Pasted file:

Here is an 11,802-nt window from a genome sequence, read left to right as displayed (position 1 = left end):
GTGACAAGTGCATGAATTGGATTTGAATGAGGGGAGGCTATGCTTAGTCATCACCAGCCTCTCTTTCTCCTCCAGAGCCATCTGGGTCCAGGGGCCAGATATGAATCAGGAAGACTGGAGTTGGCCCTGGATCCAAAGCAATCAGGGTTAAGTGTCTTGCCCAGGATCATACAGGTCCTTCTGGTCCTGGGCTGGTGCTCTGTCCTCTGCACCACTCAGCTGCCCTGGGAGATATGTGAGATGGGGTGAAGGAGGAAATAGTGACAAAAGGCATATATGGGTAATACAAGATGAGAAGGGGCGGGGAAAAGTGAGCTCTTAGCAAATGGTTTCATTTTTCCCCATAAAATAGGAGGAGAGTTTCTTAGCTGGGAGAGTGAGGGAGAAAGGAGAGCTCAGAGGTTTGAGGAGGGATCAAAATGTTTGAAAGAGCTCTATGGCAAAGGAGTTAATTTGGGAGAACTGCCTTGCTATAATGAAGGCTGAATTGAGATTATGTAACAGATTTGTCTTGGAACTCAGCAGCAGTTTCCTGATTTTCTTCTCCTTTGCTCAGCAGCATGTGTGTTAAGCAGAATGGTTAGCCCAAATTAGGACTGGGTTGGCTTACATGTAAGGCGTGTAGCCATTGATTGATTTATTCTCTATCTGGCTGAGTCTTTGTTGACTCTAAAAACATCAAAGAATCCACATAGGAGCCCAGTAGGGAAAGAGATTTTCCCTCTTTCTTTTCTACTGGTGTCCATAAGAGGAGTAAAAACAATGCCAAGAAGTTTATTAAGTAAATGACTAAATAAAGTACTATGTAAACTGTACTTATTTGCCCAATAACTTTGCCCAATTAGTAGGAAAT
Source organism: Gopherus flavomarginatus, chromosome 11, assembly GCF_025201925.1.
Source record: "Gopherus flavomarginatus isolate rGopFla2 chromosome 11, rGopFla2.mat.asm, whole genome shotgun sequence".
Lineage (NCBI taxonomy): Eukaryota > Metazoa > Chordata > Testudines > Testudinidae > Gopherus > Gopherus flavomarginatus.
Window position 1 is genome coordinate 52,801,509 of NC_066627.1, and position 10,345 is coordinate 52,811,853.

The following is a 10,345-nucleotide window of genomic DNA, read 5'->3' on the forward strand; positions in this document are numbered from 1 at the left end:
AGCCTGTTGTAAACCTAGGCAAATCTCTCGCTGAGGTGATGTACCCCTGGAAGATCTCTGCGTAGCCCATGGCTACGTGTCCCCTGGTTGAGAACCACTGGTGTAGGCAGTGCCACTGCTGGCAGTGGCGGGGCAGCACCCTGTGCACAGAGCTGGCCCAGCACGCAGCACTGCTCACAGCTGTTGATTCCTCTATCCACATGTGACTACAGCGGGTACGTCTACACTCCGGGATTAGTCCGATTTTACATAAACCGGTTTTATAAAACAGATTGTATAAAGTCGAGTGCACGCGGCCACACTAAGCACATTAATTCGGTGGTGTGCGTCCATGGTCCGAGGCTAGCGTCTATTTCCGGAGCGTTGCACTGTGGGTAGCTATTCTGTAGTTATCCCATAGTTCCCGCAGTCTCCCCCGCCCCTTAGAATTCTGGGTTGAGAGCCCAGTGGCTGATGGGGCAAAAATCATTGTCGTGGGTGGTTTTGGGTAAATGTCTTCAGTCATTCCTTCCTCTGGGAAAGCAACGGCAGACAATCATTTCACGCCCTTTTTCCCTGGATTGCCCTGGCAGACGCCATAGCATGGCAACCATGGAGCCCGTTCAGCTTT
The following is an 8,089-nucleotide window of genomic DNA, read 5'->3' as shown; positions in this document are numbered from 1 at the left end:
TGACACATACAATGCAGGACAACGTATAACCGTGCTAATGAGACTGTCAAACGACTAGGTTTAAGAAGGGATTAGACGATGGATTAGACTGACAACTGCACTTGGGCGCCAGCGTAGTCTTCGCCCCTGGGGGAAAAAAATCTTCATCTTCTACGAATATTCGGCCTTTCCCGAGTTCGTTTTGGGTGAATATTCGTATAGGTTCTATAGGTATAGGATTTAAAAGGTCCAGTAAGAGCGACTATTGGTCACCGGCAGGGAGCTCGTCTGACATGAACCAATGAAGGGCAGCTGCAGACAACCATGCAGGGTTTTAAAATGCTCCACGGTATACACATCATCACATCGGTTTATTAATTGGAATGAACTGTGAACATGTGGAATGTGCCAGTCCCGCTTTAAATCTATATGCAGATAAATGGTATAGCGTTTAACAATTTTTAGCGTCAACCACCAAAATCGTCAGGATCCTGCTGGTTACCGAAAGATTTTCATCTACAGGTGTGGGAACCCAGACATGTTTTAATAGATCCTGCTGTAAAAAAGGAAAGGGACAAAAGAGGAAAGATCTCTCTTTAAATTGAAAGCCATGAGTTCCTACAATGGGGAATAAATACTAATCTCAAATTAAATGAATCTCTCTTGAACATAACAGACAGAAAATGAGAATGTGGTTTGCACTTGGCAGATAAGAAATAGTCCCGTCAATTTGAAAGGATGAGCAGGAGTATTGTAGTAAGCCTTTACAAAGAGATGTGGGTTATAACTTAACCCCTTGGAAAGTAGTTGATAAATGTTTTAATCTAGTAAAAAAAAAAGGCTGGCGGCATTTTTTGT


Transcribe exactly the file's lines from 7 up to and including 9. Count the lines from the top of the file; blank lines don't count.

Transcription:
The following is a 10,345-nucleotide window of genomic DNA, read 5'->3' on the forward strand; positions in this document are numbered from 1 at the left end:
AGCCTGTTGTAAACCTAGGCAAATCTCTCGCTGAGGTGATGTACCCCTGGAAGATCTCTGCGTAGCCCATGGCTACGTGTCCCCTGGTTGAGAACCACTGGTGTAGGCAGTGCCACTGCTGGCAGTGGCGGGGCAGCACCCTGTGCACAGAGCTGGCCCAGCACGCAGCACTGCTCACAGCTGTTGATTCCTCTATCCACATGTGACTACAGCGGGTACGTCTACACTCCGGGATTAGTCCGATTTTACATAAACCGGTTTTATAAAACAGATTGTATAAAGTCGAGTGCACGCGGCCACACTAAGCACATTAATTCGGTGGTGTGCGTCCATGGTCCGAGGCTAGCGTCTATTTCCGGAGCGTTGCACTGTGGGTAGCTATTCTGTAGTTATCCCATAGTTCCCGCAGTCTCCCCCGCCCCTTAGAATTCTGGGTTGAGAGCCCAGTGGCTGATGGGGCAAAAATCATTGTCGTGGGTGGTTTTGGGTAAATGTCTTCAGTCATTCCTTCCTCTGGGAAAGCAACGGCAGACAATCATTTCACGCCCTTTTTCCCTGGATTGCCCTGGCAGACGCCATAGCATGGCAACCATGGAGCCCGTTCAGCTTT
The following is an 8,089-nucleotide window of genomic DNA, read 5'->3' as shown; positions in this document are numbered from 1 at the left end: